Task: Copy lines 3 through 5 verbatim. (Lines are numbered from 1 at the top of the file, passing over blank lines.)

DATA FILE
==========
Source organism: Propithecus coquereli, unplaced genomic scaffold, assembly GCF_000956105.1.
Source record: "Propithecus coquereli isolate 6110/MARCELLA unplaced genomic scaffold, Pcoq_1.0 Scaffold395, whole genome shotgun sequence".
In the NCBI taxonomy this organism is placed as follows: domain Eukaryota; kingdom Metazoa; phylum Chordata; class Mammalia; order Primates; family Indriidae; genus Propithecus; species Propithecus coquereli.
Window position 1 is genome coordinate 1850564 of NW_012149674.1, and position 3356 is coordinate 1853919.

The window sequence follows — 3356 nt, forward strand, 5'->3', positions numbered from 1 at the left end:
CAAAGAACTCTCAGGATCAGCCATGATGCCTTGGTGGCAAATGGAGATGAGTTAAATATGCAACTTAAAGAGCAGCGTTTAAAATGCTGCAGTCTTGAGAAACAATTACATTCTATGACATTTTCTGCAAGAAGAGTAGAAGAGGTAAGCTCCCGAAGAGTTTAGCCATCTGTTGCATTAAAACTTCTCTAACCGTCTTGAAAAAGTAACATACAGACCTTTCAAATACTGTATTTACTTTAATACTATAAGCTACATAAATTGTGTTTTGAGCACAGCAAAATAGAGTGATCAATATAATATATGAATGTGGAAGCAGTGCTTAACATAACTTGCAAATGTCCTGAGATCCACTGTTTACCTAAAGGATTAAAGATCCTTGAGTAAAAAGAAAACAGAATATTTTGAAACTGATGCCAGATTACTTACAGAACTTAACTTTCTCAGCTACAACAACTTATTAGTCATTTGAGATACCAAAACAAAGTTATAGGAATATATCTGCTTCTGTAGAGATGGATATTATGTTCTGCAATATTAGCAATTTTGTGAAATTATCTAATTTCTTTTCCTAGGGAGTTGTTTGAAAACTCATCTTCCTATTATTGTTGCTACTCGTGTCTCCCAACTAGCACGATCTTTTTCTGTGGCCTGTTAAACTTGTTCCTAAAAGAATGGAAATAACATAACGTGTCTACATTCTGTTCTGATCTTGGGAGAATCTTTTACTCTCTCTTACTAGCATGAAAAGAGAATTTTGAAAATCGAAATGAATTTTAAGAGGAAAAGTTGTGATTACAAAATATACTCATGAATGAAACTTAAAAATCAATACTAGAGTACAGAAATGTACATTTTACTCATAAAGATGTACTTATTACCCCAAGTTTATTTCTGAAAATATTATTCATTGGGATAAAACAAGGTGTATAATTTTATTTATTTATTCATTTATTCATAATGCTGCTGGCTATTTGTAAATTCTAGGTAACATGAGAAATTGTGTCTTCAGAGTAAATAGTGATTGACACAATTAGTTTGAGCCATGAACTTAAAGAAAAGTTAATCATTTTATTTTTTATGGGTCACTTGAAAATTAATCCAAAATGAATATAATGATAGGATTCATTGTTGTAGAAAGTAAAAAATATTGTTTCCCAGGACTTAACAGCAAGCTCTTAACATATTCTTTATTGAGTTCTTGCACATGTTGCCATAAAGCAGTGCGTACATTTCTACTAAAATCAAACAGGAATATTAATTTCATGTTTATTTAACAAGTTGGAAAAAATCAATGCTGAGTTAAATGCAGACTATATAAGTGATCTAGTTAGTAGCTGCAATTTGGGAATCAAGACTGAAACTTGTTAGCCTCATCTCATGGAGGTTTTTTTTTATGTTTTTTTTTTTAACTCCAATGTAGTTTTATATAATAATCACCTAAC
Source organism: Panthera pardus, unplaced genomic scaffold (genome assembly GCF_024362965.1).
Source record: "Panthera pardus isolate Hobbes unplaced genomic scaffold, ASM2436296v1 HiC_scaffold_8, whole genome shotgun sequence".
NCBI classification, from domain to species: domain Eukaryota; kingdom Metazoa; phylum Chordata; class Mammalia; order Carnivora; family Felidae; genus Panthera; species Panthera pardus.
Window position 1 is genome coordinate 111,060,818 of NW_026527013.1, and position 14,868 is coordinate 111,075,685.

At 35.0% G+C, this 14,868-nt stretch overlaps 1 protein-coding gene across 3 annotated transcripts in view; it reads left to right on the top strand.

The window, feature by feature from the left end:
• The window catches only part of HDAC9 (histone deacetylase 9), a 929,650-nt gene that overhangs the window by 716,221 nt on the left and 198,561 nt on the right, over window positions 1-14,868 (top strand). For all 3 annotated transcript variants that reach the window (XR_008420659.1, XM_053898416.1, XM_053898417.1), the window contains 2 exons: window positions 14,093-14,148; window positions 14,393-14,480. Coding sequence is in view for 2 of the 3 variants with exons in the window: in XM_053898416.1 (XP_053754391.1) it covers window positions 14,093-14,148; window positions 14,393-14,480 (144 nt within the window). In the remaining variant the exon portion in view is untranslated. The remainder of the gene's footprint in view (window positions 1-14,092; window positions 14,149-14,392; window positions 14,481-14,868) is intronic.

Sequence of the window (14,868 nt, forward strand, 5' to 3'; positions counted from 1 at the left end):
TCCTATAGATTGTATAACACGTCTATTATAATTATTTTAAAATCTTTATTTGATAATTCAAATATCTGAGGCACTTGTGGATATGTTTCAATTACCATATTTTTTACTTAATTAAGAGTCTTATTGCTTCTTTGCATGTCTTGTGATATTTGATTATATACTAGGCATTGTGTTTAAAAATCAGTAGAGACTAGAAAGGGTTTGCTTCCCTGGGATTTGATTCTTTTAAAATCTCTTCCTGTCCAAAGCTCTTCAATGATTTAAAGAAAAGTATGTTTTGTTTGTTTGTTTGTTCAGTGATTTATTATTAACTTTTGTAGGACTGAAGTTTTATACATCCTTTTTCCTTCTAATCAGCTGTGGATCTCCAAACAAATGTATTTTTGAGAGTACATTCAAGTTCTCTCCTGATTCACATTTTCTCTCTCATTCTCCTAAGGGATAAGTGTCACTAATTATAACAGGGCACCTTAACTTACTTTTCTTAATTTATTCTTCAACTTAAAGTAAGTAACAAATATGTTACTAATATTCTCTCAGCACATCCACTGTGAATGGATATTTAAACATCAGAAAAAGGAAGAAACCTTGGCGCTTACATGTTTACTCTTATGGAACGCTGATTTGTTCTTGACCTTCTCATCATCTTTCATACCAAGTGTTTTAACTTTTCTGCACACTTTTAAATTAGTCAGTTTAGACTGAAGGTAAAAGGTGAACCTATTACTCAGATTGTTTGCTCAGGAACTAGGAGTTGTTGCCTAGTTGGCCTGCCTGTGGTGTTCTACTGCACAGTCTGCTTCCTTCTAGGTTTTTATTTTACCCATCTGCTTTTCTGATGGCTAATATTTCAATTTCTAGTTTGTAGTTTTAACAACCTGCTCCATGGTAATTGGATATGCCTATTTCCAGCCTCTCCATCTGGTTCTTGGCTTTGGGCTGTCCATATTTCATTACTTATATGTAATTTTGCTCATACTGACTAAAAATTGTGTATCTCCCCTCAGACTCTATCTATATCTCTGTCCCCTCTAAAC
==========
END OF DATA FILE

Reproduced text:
In the NCBI taxonomy this organism is placed as follows: domain Eukaryota; kingdom Metazoa; phylum Chordata; class Mammalia; order Primates; family Indriidae; genus Propithecus; species Propithecus coquereli.
Window position 1 is genome coordinate 1850564 of NW_012149674.1, and position 3356 is coordinate 1853919.

The window sequence follows — 3356 nt, forward strand, 5'->3', positions numbered from 1 at the left end: